Model 1`s answer: I`m one of those more passive people who don`t really live to have some kind of argument with someone, except in some very rare cases. Today I would like to talk about one of those rare occasions when I had a strong disagreement with a good friend of mine. Anyway, this good friend of mine I`m talking about is an otherwise decent man, but he used to speak negatively about the religious beliefs of other peoples. Of course, I tried to indirectly ask him not to do it many times, but he didn`t really seem to care what I had to say or how I felt about that rather unpleasant aspect of his personality. But the other day, when we had fresh coffee in a café, I couldn`t stay cool because I thought he was doing the same thing in the middle of a number of other people. I politely tried to inform him of how our conversation made other people around us uncomfortable, but as usual, he didn`t really seem to care. And at the time, I told him very loudly that his religious bashing was totally false and unacceptable. Of course, he was trying to argue that he was only trying to draw attention to the incongruities in other people`s religions, but I told him that what he was doing was actually hurting the feelings of others. He was still not convinced that he had made a mistake. Finally, I told him that if he did not give up his habit of bashing religion, I had to end our friendship, and that was when he stopped. Anyway, after the disagreement and the end of our coffee, I asked him very kindly what he would do if someone else would down or question his religious faith. I think he understood my point perfectly and never spoke negatively about other people`s religious beliefs again. 1.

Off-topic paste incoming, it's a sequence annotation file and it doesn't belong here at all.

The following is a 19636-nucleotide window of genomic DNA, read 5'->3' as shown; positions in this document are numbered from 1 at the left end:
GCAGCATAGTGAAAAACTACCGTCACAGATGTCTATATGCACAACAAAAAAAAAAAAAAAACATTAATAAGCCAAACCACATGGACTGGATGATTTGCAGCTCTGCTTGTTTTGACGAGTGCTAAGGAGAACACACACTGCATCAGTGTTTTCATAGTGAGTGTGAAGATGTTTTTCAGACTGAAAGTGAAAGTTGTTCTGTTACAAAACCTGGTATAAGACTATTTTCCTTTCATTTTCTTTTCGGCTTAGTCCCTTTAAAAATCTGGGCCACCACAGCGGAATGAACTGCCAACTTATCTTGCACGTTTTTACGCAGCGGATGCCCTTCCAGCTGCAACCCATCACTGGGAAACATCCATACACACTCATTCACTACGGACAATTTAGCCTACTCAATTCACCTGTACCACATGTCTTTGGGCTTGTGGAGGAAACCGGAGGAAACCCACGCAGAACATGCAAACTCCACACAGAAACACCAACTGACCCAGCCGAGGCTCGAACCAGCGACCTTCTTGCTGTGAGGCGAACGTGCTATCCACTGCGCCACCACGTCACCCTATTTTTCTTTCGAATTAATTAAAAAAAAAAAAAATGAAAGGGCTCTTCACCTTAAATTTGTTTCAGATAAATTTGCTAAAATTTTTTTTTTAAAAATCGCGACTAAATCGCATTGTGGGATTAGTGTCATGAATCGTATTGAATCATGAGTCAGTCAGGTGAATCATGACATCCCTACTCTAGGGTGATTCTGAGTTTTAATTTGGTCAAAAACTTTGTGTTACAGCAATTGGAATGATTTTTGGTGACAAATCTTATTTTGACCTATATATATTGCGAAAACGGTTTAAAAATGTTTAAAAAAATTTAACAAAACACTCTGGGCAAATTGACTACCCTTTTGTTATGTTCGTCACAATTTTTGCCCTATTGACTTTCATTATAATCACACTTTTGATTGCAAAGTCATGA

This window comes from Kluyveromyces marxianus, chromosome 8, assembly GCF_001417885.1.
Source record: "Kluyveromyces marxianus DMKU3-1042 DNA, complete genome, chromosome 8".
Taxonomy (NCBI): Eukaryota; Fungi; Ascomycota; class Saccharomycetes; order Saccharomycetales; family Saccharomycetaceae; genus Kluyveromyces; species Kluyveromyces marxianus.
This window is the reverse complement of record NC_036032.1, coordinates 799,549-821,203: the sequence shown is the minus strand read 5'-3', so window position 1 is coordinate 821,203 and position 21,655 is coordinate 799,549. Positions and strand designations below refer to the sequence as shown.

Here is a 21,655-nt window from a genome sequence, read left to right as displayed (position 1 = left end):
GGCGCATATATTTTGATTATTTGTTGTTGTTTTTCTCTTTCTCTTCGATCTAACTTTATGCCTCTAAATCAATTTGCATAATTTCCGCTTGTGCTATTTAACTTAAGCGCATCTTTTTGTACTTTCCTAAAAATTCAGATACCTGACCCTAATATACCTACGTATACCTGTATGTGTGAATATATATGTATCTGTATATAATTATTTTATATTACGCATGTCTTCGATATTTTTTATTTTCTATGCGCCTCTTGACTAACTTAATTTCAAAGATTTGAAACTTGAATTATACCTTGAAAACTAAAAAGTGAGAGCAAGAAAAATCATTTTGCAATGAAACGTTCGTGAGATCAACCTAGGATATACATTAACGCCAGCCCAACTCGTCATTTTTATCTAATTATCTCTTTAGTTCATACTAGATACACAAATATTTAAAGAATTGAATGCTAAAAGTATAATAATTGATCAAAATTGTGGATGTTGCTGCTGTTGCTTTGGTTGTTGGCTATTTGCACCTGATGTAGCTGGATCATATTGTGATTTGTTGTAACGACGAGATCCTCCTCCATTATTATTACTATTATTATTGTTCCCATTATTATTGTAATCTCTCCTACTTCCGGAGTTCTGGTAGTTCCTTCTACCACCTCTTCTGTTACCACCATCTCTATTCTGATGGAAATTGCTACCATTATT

Look for understanding. People tend to be disunited if they don`t get along. When a party is so busy being heard and does not spend time understanding, the disagreement is just around the corner. If you understand that most of us are more alike than the rest of us, you can begin to tolerate and welcome another point of view – even appreciate. First, try to understand and appreciate. This does not mean that you must agree, only that you are open to hearing it. 3. Beware of similarities, not differences. Working with my clients, I discovered that the best way to resolve a disagreement is to look for commonalities. If you focus on the differences, the space becomes wider, but if you look for what you have in common, it helps to close the gap.
The next time you disagree, look for a point of agreement, even if you have to stretch. 6. Make a commitment. In times of violent disagreement, it is not uncommon for one or both parties to have one foot at the door. If you really want to get to the bottom of things, make sure the other person understands your commitment to the relationship. Even if you have a behavioral problem, you need to keep it separate. 7. Use positive language. No one wants to be named, nor be quoted negatively, or hear all the bad things they have done in the past. If you speak in negative languages, you will hurt the person and stop him. if you can bring positivity to what you are trying to say, it is much more likely that you are heard, and that disagreement can be resolved more quickly and easily.
We only had 4 days to submit our mission, and after class we agreed that we would watch this film at Richard`s (another member of the mission team). Oddly enough, Paula did not appear in the evening and her phone was off.